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Understanding the New Hexavalent Chromium Standard

 

Hexavalent Chromium: What It Is
Hexavalent Chromium Cr(VI) is a metal particle that can occur naturally in rocks but is most commonly produced by industrial process. It has the ability to gain electrons from other elements (a strong oxidizer), which means it can react easily with them. Because of its ability to react with other elements, it can produce hard coatings, which is why it is used in paints for cars, boats and airplanes. This property is also what makes hexavalent chromium a health hazard. Hexavalent chromium is often referred to as Hex Chrom, Hex Chrome, Chromium 6, HexaChrom, Cr(VI), HexChrome, etc.

OSHA Standard Overview
On February 28, 2006, the Occupational Safety and Health Administration (OSHA) published the final Hexavalent Chromium Cr(VI) Standard. The new permissible exposure limit (PEL) for Cr(VI) is 5µg/m3 (micrograms per cubic meter). There are three standards for different industries: General Industry, Construction, and Shipyards. The respiratory protection requirements for the three standards are similar. A respiratory protection program, including respirator selection, is required to follow OSHA 1910.134.

A brief overview of the standard can be found in our document Highlights of the New Hexavalent Chromium Standard [PDF 154.1 KB]. For a complete copy of the standard, please refer to OHSA’s website at www.osha.gov.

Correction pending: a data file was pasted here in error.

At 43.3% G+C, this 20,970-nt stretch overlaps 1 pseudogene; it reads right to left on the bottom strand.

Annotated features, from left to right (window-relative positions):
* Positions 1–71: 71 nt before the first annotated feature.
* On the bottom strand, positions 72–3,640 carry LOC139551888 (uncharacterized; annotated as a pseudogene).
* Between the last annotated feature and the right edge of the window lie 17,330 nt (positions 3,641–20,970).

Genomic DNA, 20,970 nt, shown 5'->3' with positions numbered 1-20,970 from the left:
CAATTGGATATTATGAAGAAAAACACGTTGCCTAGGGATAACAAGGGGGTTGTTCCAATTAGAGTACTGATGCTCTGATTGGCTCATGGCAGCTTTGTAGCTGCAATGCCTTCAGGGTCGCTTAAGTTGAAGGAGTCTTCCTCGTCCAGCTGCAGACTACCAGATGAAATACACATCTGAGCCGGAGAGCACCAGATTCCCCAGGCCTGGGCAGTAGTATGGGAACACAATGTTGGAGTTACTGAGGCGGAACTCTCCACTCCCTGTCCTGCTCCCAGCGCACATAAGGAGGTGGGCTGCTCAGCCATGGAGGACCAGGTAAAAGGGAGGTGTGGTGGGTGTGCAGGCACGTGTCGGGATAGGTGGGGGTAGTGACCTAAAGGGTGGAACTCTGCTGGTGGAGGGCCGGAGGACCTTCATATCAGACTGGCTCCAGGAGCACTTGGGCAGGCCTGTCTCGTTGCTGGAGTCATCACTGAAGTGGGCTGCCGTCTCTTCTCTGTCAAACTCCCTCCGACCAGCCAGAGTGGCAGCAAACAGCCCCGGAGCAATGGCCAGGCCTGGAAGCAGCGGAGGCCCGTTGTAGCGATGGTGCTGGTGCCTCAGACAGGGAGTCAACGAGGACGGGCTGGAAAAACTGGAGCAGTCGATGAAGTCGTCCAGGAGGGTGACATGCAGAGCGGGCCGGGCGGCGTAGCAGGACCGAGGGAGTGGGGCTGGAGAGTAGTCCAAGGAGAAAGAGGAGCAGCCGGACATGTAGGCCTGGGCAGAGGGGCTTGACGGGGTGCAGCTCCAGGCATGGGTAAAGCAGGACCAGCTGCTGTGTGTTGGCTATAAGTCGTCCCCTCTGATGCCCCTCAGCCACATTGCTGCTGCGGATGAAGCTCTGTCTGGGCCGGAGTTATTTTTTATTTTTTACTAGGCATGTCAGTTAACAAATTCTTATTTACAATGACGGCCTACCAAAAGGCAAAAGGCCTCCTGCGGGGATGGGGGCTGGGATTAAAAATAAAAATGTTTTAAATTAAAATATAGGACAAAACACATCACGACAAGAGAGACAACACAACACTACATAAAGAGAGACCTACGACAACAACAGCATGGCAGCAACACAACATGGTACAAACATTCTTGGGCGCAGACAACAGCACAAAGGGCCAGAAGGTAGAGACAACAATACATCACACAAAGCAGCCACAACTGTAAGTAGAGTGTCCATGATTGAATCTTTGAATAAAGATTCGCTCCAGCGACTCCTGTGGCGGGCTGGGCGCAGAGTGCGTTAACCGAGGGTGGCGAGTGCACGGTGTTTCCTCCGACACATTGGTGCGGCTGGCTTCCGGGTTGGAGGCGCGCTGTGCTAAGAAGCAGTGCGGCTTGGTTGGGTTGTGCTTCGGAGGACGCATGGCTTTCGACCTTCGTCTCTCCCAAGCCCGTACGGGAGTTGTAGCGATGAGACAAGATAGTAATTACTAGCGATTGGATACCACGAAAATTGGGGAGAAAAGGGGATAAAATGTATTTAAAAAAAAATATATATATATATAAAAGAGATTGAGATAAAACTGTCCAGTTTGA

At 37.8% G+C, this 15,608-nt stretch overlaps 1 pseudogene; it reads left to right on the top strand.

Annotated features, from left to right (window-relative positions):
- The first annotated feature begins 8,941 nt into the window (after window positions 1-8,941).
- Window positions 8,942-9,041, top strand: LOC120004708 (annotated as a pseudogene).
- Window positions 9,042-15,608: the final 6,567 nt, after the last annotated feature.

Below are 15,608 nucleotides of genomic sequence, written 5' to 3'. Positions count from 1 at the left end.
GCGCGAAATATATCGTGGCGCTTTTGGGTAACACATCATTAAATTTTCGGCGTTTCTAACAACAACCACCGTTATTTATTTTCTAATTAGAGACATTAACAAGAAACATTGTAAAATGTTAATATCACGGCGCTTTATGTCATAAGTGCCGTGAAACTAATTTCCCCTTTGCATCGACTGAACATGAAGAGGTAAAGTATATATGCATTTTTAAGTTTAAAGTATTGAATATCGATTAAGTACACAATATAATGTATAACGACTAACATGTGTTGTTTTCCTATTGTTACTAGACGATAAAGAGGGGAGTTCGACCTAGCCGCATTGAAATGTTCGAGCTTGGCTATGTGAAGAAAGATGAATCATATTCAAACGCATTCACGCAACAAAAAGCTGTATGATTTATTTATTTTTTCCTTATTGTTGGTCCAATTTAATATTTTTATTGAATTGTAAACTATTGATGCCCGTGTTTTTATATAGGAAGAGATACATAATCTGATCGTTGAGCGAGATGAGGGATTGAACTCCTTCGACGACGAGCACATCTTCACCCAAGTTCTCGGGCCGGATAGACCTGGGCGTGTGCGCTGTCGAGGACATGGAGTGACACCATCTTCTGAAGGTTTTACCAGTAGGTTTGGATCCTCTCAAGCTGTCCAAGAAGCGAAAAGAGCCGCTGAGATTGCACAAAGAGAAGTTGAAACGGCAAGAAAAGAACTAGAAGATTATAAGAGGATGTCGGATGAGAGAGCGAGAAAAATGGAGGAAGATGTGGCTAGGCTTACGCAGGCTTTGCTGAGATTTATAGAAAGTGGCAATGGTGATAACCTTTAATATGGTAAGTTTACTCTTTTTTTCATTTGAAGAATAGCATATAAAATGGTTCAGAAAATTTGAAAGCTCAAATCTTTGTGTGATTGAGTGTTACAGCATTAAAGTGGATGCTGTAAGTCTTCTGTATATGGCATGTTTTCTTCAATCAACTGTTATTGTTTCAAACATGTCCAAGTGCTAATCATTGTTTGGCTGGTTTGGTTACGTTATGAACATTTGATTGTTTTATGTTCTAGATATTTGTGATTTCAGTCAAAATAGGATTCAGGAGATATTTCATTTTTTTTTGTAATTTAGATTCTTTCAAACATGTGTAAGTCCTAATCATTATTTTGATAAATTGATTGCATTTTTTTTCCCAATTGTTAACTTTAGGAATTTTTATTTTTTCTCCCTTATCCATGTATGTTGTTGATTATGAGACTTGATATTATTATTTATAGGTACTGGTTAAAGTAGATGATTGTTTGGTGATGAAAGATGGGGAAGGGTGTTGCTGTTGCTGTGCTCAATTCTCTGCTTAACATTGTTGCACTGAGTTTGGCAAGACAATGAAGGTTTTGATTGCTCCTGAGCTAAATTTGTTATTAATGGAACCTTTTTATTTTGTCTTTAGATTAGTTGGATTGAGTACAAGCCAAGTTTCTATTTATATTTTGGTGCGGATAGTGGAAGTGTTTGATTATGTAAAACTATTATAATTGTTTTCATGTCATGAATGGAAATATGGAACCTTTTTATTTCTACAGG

Main Industries and Applications Affected
The primary industries affected, according to OSHA, are Stainless Steel Fabrication, Heavy Duty Coatings and Paints (Automobile, Train Car, Airplane, Boats, Ships), electroplating and producers of chrome-based pigments. Welding (especially on stainless steel), spraying heavy-duty coatings and paints, and chrome plating are the primary applications affected.

Impacts of the Standard
Employers must reassess their exposure controls, including the adequacy of their respirator program, taking into consideration the lower exposure limit. If they have not done so already, employers in the affected industries should make an exposure determination to establish whether or not the new standard and its requirements apply, and if so, implement the necessary steps for compliance, including selection of proper respirators.

 

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Recorded webinar event available
See our 30-minute recorded event about Hexavalent Chromium. More...
Article from the Occupational Safety & Health Reporter
Engineering Controls Not Always Sufficient To Protect Workers From Overexposures. More...
Webstream available
See our 4-minute webstream on Hexavalent Chromium. More...
OSHA Update:
OSHA settles Building and Construction Trades Department challenge to hexavalent chromium standard. Agency agrees to implement new Portland Cement Inspection Procedures.
OSHA agreed to create an optional alternative compliance timetable for metal and surface finishing operations at eligible worksites. At least three other lawsuits challenging the final hexavalent chromium rule remain which may affect general industry. For additional information, see The Federal Register Vol. 71, No. 29.